1. Lysine is very important to normal growth and production of carnitine, a nutrient responsible for fatty acids into energy and help lower cholesterol.
  2. It is a constituent of coenzymes involved in the release of energy from glucose and fatty acids in the mitochondria.
  3. It transports long-chain fatty acids into the mitochondria so that they can be burnt to produce energy.


  1. Fish and shellfish contain a type of fat called omega-3 (oh-MAY-guh) fatty acids.
  2. Another type of polyunsaturated fat is found in the oils of fish and shellfish (often referred to as fish oils, or omega-3 fatty acids). (Web site)
  3. Fats that are broken down into fatty acids are the main source of energy in fish especially for the heart and skeletal muscles.


  1. Preferably, the oil or fatty acid is non-volatile, including natural or synthetic oils, fatty acids, mono-, di- or tri-glycerides. (Web site)
  2. The oil derived from Krill is rich in phospholipids, the building blocks for cell membranes, and Essential Fatty Acids including Omega-3, 6 and 9. (Web site)
  3. When the animal or plant forms the fat or oil, glycerol reacts with what are called fatty acids.


  1. Unsuitable for drying alcohols and amines (which form addition compounds), fatty acids, amides, aminoacids, ketones, phenols, or some aldehydes and esters.
  2. Ketoacidosis is a chemical imbalance due to breakdown of fat into fatty acids and ketones for sake of energy.
  3. These cells can make energy from fatty acids, glucose, and ketones, but given a choice, they much prefer to use fats. (Web site)

Carboxylic Acids

  1. Carboxylic Acid Carboxylic acids contain a common and important functional group -COOH in amino acids and fatty acids.
  2. Fatty acids and fatty acid derivatives are another group of carboxylic acids that play a significant role in biology. (Web site)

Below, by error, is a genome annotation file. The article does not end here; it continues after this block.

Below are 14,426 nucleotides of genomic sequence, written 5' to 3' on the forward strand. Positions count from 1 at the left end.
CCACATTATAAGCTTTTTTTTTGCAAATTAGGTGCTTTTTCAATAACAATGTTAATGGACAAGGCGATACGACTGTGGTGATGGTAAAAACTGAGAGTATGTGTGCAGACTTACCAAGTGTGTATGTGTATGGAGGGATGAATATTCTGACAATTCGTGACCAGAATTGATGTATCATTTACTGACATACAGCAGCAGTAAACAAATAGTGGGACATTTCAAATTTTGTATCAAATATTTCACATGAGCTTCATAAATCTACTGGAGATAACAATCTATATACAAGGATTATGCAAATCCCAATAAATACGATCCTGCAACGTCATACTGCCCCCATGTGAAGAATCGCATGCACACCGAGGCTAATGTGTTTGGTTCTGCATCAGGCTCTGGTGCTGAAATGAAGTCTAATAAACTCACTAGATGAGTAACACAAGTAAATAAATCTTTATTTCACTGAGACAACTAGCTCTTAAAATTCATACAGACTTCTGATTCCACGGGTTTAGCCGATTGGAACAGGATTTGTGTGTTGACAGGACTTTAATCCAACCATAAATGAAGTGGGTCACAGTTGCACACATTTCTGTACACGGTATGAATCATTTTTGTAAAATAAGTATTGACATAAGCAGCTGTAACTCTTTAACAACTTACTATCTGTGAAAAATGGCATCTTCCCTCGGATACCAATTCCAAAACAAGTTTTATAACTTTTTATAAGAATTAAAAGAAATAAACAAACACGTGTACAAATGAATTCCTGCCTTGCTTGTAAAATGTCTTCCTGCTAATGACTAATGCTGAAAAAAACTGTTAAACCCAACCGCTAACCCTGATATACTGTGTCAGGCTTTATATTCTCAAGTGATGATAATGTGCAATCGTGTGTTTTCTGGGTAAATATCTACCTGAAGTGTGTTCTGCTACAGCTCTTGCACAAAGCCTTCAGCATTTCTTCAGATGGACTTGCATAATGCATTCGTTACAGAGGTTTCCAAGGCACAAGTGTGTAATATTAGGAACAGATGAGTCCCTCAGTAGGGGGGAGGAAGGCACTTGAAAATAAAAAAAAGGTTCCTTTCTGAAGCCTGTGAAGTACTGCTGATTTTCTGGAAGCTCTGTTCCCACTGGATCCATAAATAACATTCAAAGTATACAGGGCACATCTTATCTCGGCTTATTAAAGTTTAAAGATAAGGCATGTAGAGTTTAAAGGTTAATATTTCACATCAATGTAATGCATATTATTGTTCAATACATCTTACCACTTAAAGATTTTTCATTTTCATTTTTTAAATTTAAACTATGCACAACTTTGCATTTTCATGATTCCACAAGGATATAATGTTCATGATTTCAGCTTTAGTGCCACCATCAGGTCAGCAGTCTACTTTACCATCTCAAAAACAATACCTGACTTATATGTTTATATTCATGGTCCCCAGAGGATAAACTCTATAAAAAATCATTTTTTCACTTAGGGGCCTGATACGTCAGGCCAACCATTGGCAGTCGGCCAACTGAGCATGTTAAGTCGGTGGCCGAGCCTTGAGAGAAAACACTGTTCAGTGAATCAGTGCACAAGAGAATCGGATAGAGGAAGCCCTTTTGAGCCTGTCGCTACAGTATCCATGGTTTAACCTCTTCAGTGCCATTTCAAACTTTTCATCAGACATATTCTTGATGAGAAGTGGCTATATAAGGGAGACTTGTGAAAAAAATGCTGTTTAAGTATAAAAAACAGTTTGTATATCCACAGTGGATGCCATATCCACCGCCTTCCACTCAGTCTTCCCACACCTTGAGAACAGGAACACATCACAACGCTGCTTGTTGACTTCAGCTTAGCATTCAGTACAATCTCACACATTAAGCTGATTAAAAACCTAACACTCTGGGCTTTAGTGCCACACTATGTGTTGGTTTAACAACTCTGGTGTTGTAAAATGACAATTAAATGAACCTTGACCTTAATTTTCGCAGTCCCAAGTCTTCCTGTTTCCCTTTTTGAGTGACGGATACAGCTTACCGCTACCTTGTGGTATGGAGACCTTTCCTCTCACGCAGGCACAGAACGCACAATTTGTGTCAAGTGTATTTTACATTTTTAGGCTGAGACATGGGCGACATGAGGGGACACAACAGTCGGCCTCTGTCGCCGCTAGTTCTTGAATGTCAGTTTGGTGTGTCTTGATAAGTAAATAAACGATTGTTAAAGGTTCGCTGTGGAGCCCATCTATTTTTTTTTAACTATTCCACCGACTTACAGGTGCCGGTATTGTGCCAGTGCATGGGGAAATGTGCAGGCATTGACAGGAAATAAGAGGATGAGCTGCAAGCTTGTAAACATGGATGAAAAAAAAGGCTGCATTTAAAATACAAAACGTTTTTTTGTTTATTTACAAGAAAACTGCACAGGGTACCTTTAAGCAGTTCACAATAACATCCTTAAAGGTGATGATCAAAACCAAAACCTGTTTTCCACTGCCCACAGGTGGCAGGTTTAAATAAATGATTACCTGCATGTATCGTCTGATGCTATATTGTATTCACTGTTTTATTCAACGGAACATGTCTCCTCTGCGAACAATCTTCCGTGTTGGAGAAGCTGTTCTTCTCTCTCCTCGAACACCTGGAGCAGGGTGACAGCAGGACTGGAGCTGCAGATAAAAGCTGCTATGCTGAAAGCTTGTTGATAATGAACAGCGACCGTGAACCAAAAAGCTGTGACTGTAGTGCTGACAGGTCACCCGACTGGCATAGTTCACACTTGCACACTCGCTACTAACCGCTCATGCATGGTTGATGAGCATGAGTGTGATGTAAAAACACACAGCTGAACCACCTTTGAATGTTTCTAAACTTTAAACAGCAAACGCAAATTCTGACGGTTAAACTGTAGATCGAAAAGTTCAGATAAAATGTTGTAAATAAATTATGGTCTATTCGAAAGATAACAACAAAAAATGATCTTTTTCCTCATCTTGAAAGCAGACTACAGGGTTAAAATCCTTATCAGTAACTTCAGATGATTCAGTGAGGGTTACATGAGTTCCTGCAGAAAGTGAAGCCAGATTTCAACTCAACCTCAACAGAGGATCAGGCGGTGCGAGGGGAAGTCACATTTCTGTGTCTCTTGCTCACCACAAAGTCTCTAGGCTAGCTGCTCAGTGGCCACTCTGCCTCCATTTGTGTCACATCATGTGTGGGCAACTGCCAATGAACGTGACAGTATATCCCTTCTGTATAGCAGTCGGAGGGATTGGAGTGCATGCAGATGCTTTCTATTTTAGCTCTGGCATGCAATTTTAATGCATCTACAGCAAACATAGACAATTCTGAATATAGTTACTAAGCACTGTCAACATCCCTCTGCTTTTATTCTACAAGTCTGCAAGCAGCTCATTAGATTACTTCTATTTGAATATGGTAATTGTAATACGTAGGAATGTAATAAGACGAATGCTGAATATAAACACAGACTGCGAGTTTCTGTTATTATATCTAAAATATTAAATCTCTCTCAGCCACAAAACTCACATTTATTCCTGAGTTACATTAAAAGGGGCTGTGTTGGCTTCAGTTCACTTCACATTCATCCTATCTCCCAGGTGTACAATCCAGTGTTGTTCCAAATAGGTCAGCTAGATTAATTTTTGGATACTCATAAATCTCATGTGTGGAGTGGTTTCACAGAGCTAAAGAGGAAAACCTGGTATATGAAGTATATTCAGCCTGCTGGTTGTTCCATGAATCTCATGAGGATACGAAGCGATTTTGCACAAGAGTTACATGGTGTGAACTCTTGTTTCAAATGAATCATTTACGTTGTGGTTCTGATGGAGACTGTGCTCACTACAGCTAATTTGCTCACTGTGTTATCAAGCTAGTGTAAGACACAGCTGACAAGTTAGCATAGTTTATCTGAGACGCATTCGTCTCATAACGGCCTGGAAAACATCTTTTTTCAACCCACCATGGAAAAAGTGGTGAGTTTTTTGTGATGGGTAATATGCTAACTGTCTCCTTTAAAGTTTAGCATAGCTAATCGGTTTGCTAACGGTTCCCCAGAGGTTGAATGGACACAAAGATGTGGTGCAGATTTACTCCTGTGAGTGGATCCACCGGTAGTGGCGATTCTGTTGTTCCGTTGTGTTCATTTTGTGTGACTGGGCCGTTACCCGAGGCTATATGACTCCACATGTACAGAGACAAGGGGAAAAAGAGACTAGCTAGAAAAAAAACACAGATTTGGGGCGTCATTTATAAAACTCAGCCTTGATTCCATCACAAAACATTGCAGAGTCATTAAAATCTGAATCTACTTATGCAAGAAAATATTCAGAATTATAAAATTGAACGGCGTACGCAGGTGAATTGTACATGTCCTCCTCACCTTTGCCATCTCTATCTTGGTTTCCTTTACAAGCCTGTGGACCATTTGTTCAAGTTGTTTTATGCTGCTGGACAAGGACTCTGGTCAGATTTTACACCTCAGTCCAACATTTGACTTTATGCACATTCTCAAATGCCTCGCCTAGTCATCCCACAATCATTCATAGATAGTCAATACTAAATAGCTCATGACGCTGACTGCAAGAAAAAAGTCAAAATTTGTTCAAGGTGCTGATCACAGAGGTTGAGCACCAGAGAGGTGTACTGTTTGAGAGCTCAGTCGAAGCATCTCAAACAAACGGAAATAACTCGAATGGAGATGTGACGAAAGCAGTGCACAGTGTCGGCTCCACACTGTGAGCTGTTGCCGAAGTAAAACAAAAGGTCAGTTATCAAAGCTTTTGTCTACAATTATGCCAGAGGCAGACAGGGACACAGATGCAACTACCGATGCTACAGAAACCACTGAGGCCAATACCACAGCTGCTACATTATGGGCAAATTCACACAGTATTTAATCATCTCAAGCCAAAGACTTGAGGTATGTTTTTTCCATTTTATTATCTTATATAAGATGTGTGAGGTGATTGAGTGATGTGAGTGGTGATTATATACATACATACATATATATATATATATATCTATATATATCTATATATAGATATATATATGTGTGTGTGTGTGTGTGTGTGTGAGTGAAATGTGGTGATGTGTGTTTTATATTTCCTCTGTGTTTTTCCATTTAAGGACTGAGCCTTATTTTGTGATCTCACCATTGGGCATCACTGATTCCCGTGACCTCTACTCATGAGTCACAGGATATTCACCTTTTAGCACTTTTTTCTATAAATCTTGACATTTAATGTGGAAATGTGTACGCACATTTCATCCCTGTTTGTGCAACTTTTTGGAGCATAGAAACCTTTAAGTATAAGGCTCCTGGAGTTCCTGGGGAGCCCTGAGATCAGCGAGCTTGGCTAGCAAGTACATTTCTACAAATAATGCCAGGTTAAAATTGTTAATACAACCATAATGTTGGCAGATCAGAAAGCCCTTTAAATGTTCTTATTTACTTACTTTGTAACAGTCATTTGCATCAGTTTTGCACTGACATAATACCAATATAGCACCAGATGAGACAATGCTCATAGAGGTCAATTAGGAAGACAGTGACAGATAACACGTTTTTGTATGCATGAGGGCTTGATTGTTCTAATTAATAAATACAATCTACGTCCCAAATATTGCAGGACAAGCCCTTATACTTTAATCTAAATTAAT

3. Coenzyme A contains a reactive sulfhydryl group that is involved in the formation of thioesters with fatty acids and other carboxylic acids. (Web site)


  1. Inositol, a water-soluble vitamin, is found in cell membranes throughout the body and is involved in the metabolism of fatty acids and cholesterol. (Web site)
  2. In other words, carnitine helps the body convert fatty acids into energy, which is used primarily for muscular activities throughout the body. (Web site)
  3. When insulin levels are too low or there is not enough glucose (sugar) to use for energy, the body burns fatty acids for energy.

Amino Acids

  1. Just like starch is broken down into simple sugars, the fat is broken down into fatty acids and the proteins are broken down into peptides or amino acids. (Web site)
  2. Insulin also causes the conversion of amino acids to proteins and fatty acids to fats in the target cells. (Web site)
  3. MS = Acetyl CoA participates in the biosynthesis of fatty acids and sterols, in the oxidation of fatty acids and in the metabolism of many amino acids. (Web site)


  1. Niacin is also essential in the production of NADPH, which is necessary for the synthesis of both fatty acids and steroids.


  1. Thyroid hormones stimulate protein synthesis and increase the use of glucose and fatty acids for ATP production.
  2. Chromium plays an important role in the liver synthesis of fatty acids and helps the body regulate metabolism, insulin and blood sugar levels.
  3. Alternately, they may be used for the synthesis of glucose, fatty acids or ketones, or can be reaminated if ammonium is available (2). (Web site)


  1. Lanolin, a wax, is a mixture of fatty acids, alcohols, and their esters.